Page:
According to reports from Bangladesh, on 2 February, a fire broke out at the Matrix Sweater Factory in Gazipur, which supplies H&M and JC Penny's, injuring four workers.
A local news report showed workers jumping out of windows. Had the fire started just one hour later, the factory would have been filled with more than 6000 workers and there would have been even more victims. This same factory had already caught fire on 29 January.
This latest incident was yet another reminder that since the Rana Plaza factory collapse that killed over 1000 people in 2013, the clothing industry has made little progress in pushing Bangladeshi factories to adopt safety measures.
The Matrix factory was inspected in May 2014 by the US-based Alliance for Bangladesh worker safety. The inspection found that the factory lacked, among other deficiencies, adequate fire doors, sprinklers, fire alarms and fire hoses. Additionally, many of the factory's workers are confined to so-called 'hostels' and are often not permitted to leave, essentially forced into a status of modern slavery.
According to a New York Times report, instead of working together, western brands have divided into two feuding camps, detracting from the overall effort which has otherwise been praised.
One group, the Bangladesh accord for fire and building safety, has more than 150 members, including many European brands such as H&M, Carrefour and Mango, as well as 14 American companies. The other group, the alliance for Bangladesh worker safety, includes 26 companies, all of them American or Canadian, among them Walmart, Gap, Target and Kohl's.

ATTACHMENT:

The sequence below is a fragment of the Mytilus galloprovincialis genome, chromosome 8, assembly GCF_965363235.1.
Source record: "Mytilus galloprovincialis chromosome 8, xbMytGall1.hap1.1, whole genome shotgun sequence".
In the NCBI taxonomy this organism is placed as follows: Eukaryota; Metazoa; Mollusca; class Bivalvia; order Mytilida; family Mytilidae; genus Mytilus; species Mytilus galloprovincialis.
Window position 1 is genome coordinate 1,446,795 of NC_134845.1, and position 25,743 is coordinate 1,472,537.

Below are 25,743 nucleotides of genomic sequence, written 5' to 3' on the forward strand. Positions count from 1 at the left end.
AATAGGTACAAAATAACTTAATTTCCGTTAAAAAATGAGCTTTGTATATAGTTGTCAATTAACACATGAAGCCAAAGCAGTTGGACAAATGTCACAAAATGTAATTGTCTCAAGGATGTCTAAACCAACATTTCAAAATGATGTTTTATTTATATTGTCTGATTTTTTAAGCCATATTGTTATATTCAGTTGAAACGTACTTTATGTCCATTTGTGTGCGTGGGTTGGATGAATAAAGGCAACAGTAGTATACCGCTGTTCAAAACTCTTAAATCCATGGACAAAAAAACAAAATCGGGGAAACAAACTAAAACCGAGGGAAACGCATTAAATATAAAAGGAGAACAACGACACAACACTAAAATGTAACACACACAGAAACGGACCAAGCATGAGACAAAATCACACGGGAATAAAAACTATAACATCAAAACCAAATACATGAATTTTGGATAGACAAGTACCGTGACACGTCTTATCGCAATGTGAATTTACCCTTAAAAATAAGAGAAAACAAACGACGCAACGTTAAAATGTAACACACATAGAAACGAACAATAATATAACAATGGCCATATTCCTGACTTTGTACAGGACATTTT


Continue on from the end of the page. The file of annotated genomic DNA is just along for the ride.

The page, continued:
However, the reality for the millions of workers employed under inhumane conditions in Bangladeshi factories has not significantly changed since the Rana Plaza disaster.
A 2015 Human Rights Watch report cited violations including physical assault, verbal abuse - sometimes of a sexual nature - forced overtime, denial of paid maternity leave, and failure to pay wages and bonuses on time or in full.
Despite recent labour law reforms, workers who try to form unions to address abuses face intimidation, dismissal, and physical assault at the hands of factory management or hired thugs.
According to the report, while changes to some labour laws, including provisions easing union registration processes, have simplified the registration of new unions, fewer than 10 per cent of garment factories in Bangladesh have unions.
The vast majority of garment workers are women, whose wages represent a small percentage of their male colleagues', while supervisors and managers are mostly men, in many cases leading to the sexual abuse of the workers.
A union leader at a factory in Gazipur said that when she and others tried to set up a union in January 2014, they were brutally assaulted and scores of workers were fired. She said she was beaten while pregnant, forced to work at night, and eventually fired, without receiving all the wages she was owed, all because she refused to stop unionising.
The EU, in its capacity as one of Bangladesh's major trade partners, has been actively engaging with the Bangladeshi government in raising issues related to workers' safety and the protection of women in the workplace.
Nevertheless, the implementation of such amendments to laws and local policies has not been followed up on as expected. Bangladesh benefits from the 'everything but arms arrangement', the most favourable regime set under the generalised schemes of preferences.
The EU is fully aware that cooperation through the trade system is a complex and gradual process, and therefore should make clear that those preferences should not be taken for granted.
There needs to be stronger monitoring, and Europe must demand that the Bangladeshi government be more effective in ratifying and implementing international standards, such as ILO conventions.
The paramount economic role played by the EU demands a stronger effort in safeguarding workers' rights and in bettering their conditions.